Benefits of Computerized Accounting Systems
Using a computerized accounting system takes a great deal of the hard work off of the financial professional within a business. Oftentimes, the person doing the financial work for a start-up or small business has little or no background in accounting. Computerized accounting software systems were designed to streamline the accounting process. However, even accountants appreciate the efficiency of being able to easily duplicate transactions, run reports in real time, or as they occur, and use other features that come along with using a computer system.
One advantage to using a computerized accounting system is that the company is able to simplify the record-keeping process. In accounting, a journal entry is recorded for every transaction that occurs within a business. Therefore, if items are bought and sold 40,000 times within a week, then at least 40,000 transactions would be recorded in the general or special journals. Recording all of these transactions by hand would be tedious and time-consuming. Accountants and non-accountants have turned to these computerized accounting systems as a way to avoid the task of recording these entries.
Anytime there is a lot of data to comb through, there is always the risk of human error, particularly when counting a large number of transactions. Computerized accounting systems have mitigated this risk and in turn provide more accurate information as an advantage. The risk of human error still exists in the input stage. However, that risk is minimized by the fact that the computer is doing all of the adding and a great deal of the analytical procedures necessary to ensure success.
In almost all organizations, members of management use accounting information to make decisions. Therefore, having a computer system that allows real-time access and current account balance information is a great advantage of a computerized accounting system. Most contemporary companies desire to have instant access to their financial information. Historically, the accounting books were only closed at the end of the month, which is when financial statements were presented to provide updated financial information. However, with the proper authorization, many managers are now able to access a real-time dashboard of accounting information at any given time. Because of this, computerized accounting systems are a staple for all companies.
Computerized Accounting System Illustration
When people talk about accounting software, QuickBooks is likely mentioned at least once in the conversation. QuickBooks is one of the most popular accounting software brands on the market. It was initially designed to provide an easy-to-use accounting software option for small business owners who may or may not have had an accounting background. However, QuickBooks has since evolved into a real-time, computerized, web-based (in some cases), legitimate accounting system that many organizations use today.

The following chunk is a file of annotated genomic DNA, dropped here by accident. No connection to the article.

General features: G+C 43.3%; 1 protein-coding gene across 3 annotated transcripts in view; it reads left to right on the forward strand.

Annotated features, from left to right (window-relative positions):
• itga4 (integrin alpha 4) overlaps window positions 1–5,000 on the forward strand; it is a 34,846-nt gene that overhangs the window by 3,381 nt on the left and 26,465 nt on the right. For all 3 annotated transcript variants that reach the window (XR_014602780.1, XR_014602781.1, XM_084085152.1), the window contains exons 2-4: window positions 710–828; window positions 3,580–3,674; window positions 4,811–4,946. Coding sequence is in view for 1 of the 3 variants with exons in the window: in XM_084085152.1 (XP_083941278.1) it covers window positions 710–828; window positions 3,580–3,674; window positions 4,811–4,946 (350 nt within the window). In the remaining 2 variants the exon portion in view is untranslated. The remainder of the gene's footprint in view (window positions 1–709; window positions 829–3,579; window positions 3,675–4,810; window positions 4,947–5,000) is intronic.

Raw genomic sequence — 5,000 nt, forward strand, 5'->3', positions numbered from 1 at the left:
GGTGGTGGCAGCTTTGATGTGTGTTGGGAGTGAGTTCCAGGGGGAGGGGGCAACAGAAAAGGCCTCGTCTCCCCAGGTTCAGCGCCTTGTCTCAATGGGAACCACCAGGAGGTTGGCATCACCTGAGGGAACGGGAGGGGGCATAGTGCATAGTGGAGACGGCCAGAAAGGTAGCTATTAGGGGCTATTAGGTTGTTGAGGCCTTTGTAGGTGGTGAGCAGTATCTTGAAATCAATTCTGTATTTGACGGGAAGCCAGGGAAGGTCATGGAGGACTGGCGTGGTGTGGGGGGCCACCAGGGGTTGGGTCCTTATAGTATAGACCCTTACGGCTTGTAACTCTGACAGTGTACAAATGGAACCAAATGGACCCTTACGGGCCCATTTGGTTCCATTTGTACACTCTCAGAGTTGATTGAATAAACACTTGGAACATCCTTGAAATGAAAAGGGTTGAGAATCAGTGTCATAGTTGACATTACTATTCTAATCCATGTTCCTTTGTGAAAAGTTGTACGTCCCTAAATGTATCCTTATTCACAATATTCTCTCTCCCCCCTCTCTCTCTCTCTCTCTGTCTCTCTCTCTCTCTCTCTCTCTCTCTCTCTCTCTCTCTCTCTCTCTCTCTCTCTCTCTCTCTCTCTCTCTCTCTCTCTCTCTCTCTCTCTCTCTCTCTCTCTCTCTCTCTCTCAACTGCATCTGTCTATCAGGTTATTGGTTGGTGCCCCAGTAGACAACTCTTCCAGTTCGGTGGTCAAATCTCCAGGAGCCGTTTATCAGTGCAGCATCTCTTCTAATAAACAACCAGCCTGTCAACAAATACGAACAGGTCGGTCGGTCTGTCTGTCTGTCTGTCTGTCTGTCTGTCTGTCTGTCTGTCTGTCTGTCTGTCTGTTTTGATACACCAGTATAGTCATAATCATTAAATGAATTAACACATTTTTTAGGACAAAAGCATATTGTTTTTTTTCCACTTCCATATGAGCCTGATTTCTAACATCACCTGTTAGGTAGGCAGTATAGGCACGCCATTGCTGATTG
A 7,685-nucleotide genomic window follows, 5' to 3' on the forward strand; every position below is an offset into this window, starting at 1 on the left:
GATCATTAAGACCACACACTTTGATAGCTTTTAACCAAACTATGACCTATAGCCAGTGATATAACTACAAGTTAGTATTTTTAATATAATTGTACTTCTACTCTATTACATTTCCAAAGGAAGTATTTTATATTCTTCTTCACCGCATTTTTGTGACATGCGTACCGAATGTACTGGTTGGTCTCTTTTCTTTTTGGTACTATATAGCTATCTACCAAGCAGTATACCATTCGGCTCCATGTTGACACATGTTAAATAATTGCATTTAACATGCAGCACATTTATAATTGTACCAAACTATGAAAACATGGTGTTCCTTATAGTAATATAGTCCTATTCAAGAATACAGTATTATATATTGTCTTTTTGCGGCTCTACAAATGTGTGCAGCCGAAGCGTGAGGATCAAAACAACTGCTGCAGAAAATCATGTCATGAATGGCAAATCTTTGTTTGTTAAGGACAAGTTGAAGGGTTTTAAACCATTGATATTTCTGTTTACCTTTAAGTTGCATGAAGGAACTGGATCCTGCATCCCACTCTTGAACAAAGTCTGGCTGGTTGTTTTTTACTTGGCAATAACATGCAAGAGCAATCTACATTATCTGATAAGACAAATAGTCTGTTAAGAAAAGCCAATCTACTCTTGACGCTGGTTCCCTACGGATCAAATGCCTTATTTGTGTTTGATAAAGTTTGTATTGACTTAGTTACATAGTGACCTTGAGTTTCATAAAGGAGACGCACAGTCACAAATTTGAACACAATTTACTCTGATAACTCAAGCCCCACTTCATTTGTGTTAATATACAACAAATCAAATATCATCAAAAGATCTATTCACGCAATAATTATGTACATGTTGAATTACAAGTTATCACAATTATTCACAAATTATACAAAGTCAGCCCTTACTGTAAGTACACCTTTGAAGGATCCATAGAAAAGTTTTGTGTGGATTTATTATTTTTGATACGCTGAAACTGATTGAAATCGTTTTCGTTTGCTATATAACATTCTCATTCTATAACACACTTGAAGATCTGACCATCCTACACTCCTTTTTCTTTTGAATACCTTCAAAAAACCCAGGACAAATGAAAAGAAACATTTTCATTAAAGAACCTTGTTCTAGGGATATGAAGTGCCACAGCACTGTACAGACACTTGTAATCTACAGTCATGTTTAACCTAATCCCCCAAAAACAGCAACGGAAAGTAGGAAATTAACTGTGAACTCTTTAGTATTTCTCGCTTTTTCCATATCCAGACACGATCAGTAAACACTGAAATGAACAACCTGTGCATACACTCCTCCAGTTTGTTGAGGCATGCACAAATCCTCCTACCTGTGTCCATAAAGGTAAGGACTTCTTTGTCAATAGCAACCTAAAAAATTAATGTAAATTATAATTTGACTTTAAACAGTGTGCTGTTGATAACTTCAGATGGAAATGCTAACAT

Additionally, many companies integrate their accounting system with other automated business systems. For example, fictitious Company ABC has synced its credit card system with its QuickBooks accounting system. As it uses its credit cards to make transactions, data is automatically pulled into its accounting system, where it is coded and recorded in the appropriate accounts.
Here is an example of how QuickBooks is used by Company ABC to record transactions:Step 1: Through QuickBooks the company sends out invoices to its customers. An invoice is a bill sent to a customer by an organization. When the company sends out invoices to its customers, QuickBooks automatically creates a journal entry to debit accounts receivable and credit revenue. By simply creating an invoice, a journal entry is created behind the scenes that will match the traditional way of capturing accounting information.
Journal Entry Generated by QuickBooks
|Dec 31||Accounts Receivable||$51.75|
|Revenue (Fees Earned)||$51.75|
|To record fees earned on account|
Accounting Program Invoice
Accounting Program Customer Payment
These accounting software systems are designed to follow the basic principles of accounting. Double-entry accounting is ever present, and the system will not allow the company to navigate around those rules. However, technology is never perfect, and there are some exceptions to the rule. Therefore, it is very important to have at least one person within an organization or a contracted certified public accountant (CPA) who is available to ensure that all processes are running smoothly and that there is no loss of integrity in the reports being generated. Understanding basic concepts in accounting is essential when looking at a computer-generated report, because then the company is able to easily determine whether there is an error.